Welcome to the 2015 - 2016
6th Grade Montgomery School
Trout in the Classroom Wiki!
Montgomery School's participation in the Trout In the Classroom program was made possible through a unique partnership between PA Fish and Boat Commission and PA Council of Trout Unlimited. This partnership, coupled with assistance from local conservation organizations, was created to introduce Pennsylvania students to Coldwater resources and their importance to all communities. The partnership also provides brook trout eggs, trout food, technical assistance, curriculum connections and teacher workshops each year.

Montgomery School is grateful to the Valley Forge Chapter of Trout Unlimited, the PA Council of Trout Unlimited, and the PA Fish and Boat Commission for their assistance and support with the Trout in the Classroom program.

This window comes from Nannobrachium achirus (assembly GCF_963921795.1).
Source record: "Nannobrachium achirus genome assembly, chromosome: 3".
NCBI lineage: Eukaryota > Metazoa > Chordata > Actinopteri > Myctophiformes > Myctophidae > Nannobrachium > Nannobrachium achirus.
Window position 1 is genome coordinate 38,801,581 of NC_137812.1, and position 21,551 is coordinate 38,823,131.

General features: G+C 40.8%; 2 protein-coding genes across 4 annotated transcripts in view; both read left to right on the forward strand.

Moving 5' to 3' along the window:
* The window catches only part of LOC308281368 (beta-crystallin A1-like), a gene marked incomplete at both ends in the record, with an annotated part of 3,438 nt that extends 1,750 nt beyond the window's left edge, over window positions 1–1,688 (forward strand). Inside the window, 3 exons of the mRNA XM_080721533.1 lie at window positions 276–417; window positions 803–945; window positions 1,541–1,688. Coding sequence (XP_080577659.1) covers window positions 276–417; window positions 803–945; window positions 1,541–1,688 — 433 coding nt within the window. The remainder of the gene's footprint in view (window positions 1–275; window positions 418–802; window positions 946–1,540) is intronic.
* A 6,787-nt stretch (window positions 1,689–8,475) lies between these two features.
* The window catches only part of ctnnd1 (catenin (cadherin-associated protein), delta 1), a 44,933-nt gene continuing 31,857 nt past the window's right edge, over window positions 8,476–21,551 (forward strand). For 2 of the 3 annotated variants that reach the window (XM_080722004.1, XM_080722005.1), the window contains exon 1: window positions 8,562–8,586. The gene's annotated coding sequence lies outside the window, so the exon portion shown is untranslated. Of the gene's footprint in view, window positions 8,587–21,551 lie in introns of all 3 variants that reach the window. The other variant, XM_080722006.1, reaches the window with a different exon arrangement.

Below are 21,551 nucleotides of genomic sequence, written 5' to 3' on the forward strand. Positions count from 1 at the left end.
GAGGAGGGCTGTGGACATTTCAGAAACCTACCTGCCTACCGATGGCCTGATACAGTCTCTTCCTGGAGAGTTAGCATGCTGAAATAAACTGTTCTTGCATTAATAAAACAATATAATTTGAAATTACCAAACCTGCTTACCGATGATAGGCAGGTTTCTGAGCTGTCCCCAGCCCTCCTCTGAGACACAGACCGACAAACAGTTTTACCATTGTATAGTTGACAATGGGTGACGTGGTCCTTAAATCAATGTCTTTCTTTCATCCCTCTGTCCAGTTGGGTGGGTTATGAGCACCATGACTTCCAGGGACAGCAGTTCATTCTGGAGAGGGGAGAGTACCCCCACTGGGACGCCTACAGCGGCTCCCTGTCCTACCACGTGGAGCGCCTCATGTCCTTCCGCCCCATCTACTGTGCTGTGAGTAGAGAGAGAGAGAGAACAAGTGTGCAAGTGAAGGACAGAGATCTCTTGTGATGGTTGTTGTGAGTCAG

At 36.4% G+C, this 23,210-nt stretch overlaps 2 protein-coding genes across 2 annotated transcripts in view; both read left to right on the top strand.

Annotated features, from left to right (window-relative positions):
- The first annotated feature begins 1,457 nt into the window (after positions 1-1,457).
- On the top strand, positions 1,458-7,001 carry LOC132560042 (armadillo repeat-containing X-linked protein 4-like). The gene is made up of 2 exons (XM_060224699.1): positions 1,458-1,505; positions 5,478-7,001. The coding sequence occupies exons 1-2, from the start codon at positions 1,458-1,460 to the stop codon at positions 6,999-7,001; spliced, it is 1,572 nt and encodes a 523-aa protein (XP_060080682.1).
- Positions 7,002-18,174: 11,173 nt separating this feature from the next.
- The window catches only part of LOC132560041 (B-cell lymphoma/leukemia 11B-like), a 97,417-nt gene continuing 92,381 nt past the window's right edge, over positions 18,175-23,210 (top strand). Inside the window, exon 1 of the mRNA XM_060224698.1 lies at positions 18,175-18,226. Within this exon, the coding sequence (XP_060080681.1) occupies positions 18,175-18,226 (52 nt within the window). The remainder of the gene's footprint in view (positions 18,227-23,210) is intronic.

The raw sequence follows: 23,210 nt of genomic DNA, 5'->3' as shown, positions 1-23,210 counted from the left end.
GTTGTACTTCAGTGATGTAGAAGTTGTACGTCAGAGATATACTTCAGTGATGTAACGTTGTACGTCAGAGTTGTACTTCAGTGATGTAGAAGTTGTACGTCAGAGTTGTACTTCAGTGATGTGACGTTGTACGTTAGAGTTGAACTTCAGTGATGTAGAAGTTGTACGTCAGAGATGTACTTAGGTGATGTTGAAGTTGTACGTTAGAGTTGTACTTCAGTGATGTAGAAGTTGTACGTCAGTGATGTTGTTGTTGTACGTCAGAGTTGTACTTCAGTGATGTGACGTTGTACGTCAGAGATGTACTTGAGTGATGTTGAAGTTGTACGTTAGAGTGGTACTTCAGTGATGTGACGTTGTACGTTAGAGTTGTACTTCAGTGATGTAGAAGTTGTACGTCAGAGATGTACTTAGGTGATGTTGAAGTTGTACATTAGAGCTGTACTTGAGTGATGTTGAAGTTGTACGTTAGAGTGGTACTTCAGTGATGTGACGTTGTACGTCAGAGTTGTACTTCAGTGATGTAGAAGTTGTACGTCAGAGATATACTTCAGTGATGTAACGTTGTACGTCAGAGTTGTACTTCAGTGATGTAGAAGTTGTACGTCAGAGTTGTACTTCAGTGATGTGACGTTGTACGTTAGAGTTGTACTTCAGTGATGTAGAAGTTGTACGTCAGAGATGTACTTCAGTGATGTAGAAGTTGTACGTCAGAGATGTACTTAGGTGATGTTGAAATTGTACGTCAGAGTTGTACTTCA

We will continue with our embedded "live Water Chemistry data form" that we initiated in 2010. This is where students will be posting the results of our water quality tests and it will update automatically to this website. To see our Water Chemistry results, please click on the navigation link, "Trout Tank Water Testing Results" on the left side near the top of this page.

We will also be continuing our use of the "Current Egg~Trout Population Status" page to provide a real-time count of our Brook Trout population.

This Wiki is a work in progress, so please pardon the dust from our construction efforts. Check back often to see the changes.

Montgomery School has adopted the Pickering Creek that runs through our property. As stewards of the creek we participate in the monitoring of the creek annually. Our data can be viewed at the World Water Monitoring Day Website (WWMD LINK). You can see great data records on the WWMD Data Map.